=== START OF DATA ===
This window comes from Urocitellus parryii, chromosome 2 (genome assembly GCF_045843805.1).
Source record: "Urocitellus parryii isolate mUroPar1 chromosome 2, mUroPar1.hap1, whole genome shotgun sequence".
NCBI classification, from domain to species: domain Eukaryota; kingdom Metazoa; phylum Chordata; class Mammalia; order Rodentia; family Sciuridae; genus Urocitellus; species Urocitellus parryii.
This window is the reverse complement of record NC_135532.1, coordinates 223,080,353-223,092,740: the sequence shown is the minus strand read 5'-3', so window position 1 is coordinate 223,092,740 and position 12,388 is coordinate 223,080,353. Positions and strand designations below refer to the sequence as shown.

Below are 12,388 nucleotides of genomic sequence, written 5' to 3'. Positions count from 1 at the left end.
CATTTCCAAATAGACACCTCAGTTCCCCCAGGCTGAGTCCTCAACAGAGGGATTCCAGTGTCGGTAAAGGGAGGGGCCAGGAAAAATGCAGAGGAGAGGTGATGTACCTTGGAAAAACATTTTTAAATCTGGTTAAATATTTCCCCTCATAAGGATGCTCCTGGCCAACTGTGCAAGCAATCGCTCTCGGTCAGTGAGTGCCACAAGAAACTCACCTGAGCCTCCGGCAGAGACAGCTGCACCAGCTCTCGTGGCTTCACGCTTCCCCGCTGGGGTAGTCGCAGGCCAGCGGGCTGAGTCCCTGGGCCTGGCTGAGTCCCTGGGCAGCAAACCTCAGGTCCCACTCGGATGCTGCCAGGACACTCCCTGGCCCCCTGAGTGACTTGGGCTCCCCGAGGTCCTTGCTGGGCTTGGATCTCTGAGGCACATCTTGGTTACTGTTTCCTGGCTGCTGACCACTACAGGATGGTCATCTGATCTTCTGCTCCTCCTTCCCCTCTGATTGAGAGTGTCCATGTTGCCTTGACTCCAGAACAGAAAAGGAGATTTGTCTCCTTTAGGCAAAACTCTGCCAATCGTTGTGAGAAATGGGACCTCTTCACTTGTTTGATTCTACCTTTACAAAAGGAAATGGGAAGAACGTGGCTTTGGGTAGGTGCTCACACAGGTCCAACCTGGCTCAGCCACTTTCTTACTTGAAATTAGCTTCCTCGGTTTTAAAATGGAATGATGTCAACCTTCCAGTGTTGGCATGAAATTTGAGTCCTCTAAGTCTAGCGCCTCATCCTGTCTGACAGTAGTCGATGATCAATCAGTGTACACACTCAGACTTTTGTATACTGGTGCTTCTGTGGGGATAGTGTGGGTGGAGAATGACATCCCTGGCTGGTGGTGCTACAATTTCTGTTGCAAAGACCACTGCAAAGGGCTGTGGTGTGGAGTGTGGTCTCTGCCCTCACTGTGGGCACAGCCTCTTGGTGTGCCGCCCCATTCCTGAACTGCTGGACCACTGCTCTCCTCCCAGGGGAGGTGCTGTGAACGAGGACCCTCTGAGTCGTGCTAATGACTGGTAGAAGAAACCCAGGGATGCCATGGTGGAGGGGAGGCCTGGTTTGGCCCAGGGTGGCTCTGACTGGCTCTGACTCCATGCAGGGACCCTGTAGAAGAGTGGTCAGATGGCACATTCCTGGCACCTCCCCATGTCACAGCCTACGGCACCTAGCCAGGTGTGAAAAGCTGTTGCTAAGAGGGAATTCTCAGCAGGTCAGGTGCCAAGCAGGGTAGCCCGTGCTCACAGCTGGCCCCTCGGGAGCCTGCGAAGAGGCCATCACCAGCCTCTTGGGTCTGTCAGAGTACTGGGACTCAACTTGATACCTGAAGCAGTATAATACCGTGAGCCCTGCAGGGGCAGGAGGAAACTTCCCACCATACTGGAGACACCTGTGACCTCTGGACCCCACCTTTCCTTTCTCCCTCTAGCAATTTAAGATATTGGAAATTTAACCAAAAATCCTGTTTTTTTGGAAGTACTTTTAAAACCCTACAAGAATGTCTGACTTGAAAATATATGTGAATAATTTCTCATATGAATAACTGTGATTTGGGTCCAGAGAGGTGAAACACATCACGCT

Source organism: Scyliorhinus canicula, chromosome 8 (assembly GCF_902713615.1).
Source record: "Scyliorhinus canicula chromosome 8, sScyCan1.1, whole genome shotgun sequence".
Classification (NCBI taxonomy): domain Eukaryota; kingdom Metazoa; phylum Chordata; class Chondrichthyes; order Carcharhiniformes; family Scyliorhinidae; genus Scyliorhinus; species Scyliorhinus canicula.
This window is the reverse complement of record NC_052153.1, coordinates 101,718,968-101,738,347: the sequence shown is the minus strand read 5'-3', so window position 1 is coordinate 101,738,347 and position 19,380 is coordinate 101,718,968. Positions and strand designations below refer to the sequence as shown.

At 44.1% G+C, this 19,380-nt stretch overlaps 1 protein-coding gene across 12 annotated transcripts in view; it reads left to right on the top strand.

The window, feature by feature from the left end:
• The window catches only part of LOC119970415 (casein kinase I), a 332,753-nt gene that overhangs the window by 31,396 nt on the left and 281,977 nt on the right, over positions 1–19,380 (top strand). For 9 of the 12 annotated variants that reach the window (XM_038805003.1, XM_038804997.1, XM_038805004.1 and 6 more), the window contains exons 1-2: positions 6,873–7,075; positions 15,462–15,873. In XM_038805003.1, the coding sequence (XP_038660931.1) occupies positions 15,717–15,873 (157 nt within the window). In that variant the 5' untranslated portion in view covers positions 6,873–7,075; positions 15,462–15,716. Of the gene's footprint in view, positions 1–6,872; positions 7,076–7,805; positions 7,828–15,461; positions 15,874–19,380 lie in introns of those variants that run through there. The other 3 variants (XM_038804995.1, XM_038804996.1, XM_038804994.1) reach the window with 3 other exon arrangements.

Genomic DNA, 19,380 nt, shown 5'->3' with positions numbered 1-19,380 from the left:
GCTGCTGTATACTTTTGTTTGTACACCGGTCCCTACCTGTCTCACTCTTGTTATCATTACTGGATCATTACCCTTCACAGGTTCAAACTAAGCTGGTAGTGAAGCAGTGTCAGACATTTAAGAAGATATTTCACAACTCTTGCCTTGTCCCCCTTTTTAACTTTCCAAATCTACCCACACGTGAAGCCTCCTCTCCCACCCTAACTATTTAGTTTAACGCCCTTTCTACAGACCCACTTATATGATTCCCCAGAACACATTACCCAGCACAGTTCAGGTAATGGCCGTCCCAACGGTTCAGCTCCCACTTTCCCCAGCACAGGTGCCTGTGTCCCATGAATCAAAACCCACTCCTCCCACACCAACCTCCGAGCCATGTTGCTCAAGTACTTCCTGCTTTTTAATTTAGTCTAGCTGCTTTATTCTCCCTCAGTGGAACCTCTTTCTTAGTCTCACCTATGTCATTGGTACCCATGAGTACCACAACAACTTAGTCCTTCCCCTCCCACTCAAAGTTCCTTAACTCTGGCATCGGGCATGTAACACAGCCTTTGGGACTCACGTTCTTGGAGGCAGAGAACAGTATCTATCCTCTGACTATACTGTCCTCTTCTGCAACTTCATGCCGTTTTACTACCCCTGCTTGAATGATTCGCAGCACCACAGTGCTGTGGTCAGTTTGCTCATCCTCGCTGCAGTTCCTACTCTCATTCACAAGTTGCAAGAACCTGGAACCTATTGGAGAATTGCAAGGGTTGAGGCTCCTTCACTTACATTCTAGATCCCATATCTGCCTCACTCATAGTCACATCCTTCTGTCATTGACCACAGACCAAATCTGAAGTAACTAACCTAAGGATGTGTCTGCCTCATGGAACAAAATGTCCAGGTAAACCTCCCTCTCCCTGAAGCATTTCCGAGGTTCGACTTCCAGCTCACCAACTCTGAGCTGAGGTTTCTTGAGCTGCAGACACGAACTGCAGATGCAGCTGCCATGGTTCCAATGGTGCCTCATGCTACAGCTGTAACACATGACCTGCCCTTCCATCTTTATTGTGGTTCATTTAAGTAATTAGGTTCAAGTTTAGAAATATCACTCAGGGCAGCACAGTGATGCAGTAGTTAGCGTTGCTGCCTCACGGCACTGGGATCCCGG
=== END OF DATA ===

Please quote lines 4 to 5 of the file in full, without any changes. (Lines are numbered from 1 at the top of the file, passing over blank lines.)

This window is the reverse complement of record NC_135532.1, coordinates 223,080,353-223,092,740: the sequence shown is the minus strand read 5'-3', so window position 1 is coordinate 223,092,740 and position 12,388 is coordinate 223,080,353. Positions and strand designations below refer to the sequence as shown.

Below are 12,388 nucleotides of genomic sequence, written 5' to 3'. Positions count from 1 at the left end.